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proopiomelanocortin (adrenocorticotropin/ beta-lipotropin/ alpha-melanocyte stimulating hormone/ beta-melanocyte stimulating hormone/ beta-endorphin)
Identifiers
Symbol POMC
Entrez 5443
HUGO 9201
OMIM 176830
RefSeq NM_000939
UniProt P01189
Other data
Locus Chr. 2 p23

The melanocyte-stimulating hormones (collectively referred to as MSH or intermedins) are a class of peptide hormones that in nature are produced by cells in the intermediate lobe of the pituitary gland. They were first isolated by the Yale professor Aaron B. Lerner.[1] Synthetic analogs of these naturally occurring hormones have also been developed and researched.

Contents

Function

They stimulate the production and release of melanin (melanogenesis) by melanocytes in skin and hair. MSH signals to the brain have effects on appetite and sexual arousal.

In amphibians

In some animals (such as the claw-toed frog Xenopus laevis) production of MSH is increased when the animal is in a dark location. This causes pigment to be dispersed in pigment cells in the toad's skin, making it become darker, and harder for predators to spot. The pigment cells are called melanophores and therefore, in amphibians, the hormone is often called melanophore-stimulating hormone.

In humans

An increase in MSH will cause a darkening in humans too. Melanocyte-stimulating hormone increases in humans during pregnancy. This, along with increased estrogens, causes increased pigmentation in pregnant women. In Addison's disease high levels of adrenocorticotropic hormone (ACTH) production also leads to high MSH levels, which cause an abnormal darkening.

Different levels of MSH are not the major cause of racial variation in skin colour. In many red headed people, and other people who do not tan well, there are variations in their hormone receptors, causing them to not respond to MSH in the blood.

See melanocortin receptor for more information.

Structure of MSH

proopiomelanocortin derivatives
POMC
     
γ-MSH ACTH β-lipotropin
         
  α-MSH CLIP γ-lipotropin β-endorphin
       
    β-MSH  

Melanocyte-stimulating hormone belongs to a group called the melanocortins. This group includes ACTH, alpha-MSH, beta-MSH and gamma-MSH; these peptides are all cleavage products of a large precursor peptide called pro-opiomelanocortin (POMC). Alpha-MSH is the most important melanocortin for pigmentation.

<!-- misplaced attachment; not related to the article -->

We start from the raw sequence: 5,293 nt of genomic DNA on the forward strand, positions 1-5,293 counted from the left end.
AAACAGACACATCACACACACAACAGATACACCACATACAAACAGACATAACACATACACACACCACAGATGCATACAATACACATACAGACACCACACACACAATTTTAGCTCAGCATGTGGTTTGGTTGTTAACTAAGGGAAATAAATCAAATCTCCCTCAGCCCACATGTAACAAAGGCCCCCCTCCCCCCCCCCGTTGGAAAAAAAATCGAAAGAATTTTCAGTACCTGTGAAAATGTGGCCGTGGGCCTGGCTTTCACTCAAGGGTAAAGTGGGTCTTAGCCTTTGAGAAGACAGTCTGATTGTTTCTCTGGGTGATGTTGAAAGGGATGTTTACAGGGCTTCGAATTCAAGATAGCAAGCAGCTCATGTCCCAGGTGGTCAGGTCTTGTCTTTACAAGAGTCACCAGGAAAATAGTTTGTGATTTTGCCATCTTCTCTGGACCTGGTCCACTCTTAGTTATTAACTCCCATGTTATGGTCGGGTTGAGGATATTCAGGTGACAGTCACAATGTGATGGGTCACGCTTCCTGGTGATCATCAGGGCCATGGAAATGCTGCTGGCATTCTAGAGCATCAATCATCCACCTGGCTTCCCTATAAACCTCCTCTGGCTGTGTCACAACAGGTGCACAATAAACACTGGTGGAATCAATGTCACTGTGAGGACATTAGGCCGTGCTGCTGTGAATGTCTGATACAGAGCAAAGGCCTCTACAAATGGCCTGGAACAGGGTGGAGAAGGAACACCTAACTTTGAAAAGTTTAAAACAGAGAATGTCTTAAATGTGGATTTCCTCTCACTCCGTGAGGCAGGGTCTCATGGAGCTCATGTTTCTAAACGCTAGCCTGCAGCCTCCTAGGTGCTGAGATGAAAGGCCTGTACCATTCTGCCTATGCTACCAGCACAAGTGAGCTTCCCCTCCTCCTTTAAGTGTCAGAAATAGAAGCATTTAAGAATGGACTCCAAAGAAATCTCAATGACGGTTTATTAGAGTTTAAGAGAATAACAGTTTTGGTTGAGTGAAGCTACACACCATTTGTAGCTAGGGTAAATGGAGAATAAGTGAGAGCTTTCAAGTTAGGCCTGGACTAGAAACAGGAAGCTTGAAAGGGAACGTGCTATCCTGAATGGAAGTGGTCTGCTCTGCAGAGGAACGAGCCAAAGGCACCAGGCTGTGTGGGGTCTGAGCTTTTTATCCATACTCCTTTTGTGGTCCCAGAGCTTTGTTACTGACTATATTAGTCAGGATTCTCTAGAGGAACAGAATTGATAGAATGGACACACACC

The different melanocyte-stimulating hormones have the following amino acid sequences:

α-MSH: Ac-Ser-Tyr-Ser-Met-Glu-His-Phe-Arg-Trp-Gly-Lys-Pro-Val
β-MSH (human): Ala-Glu-Lys-Lys-Asp-Glu-Gly-Pro-Tyr-Arg-Met-Glu-His-Phe-Arg-Trp-Gly-Ser-Pro-Pro-Lys-Asp
β-MSH (porcine): Asp-Glu-Gly-Pro-Tyr-Lys-Met-Glu-His-Phe-Arg-Trp-Gly-Ser-Pro-Pro-Lys-Asp
γ-MSH: Tyr-Val-Met-Gly-His-Phe-Arg-Trp-Asp-Arg-Phe-Gly

Synthetic MSH

Synthetic analogs of alpha-MSH have been developed for human use. Two of the better known are afamelanotide (melanotan-1) in testing by Clinuvel Pharmaceuticals in Australia and bremelanotide by Palatin Technologies, a New Jersey company.

  • An additional analog called Melanotan II causes enhanced libido and erections in most male test subject and arousal with corresponding genital involvement in most female test subjects.[3] Bremelanotide (formerly PT-141) which stemmed from Melanotan II research was previously under development by the New Jersey company for its aphrodisiac effects. These effects are mediated by actions in the hypothalamus on neurons that express MC3 MC3R and MC4 MC4R receptors.

References

  1. ^ "Professor Aaron Lerner. Dermatologist who discovered melatonin" (Obituary). Times Online. 19 March 2007. http://www.timesonline.co.uk/tol/comment/obituaries/article1538930.ece. Retrieved 2009-03-31. 
  2. ^ Clinuvel FAQs
  3. ^ Hadley ME (Oct 2005). "Discovery that a melanocortin regulates sexual functions in male and female humans". Peptides 26 (10): 1687–9. doi:10.1016/j.peptides.2005.01.023. PMID 15996790. 

Further reading

External links








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